B. Continuity of Care

[¶29] Maegan claims the chancellor's finding that continuity of care favored both parents was erroneous. In her opinion, the chancellor noted that Maegan was the primary caretaker prior to the separation but that C.L. was the sole caretaker of the children when Maegan worked nights. Maegan does not dispute that C.L. has been continually involved in the care of the children. Maegan claims that even post-separation, she was the primary caretaker, as she took the children to school, got them ready for school, and bathed them--even when C.L. had them on school nights. However, C.L. disputed Maegan's testimony regarding her role as sole caretaker. He testified that the parenting duties were split fairly evenly pre-separation. He denied that the children were ever unclean or dirty when he returned them to Maegan's care. We find no manifest error with the chancellor's findings. We will not disturb her findings where sufficient evidence exists in support of those findings. Id.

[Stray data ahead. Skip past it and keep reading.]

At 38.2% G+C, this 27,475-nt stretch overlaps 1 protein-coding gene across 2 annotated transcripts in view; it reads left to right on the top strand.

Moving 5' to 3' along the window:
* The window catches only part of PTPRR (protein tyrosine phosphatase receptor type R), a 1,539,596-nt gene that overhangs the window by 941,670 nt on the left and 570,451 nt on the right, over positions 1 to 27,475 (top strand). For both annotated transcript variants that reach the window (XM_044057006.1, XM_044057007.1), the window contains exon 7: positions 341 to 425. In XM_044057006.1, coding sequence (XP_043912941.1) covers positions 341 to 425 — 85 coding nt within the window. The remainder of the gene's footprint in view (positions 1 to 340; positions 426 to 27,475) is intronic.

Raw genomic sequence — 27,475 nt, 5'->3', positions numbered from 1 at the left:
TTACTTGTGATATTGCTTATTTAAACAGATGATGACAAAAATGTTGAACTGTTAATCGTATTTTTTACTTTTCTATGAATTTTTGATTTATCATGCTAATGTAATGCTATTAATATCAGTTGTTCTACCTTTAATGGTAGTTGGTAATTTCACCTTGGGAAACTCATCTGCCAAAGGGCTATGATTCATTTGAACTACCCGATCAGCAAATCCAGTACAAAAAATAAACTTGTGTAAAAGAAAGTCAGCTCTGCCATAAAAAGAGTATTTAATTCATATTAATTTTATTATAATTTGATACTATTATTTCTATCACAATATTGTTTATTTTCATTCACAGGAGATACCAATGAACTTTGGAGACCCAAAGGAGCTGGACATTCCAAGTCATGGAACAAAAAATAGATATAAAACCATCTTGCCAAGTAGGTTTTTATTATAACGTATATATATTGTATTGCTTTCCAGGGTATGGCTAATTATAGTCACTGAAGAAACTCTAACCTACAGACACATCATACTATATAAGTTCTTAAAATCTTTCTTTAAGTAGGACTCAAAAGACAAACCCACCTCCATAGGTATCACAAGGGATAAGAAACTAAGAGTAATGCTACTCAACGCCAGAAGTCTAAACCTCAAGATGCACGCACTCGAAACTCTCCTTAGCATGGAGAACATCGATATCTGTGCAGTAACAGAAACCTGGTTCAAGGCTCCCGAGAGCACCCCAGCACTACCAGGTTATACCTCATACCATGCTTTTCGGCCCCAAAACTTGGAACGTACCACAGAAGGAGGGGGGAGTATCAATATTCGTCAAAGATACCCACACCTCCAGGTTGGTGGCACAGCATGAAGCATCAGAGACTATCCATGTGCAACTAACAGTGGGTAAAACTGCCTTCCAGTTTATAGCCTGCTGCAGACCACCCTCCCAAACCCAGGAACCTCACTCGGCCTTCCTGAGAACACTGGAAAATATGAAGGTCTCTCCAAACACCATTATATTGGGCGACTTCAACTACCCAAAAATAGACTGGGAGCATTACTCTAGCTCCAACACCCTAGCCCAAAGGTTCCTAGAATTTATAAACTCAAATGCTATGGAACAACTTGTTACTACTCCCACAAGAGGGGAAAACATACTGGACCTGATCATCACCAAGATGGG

C. Parenting Skills

[¶30] Maegan does not dispute the chancellor's finding that the parenting skills favor her. However, she does claim this factor should be given more weight than any other. She offers no support for this theory. We decline to afford the parenting-skills factor more weight than other Albright factors.

D. Willingness and Capacity to Provide Primary Care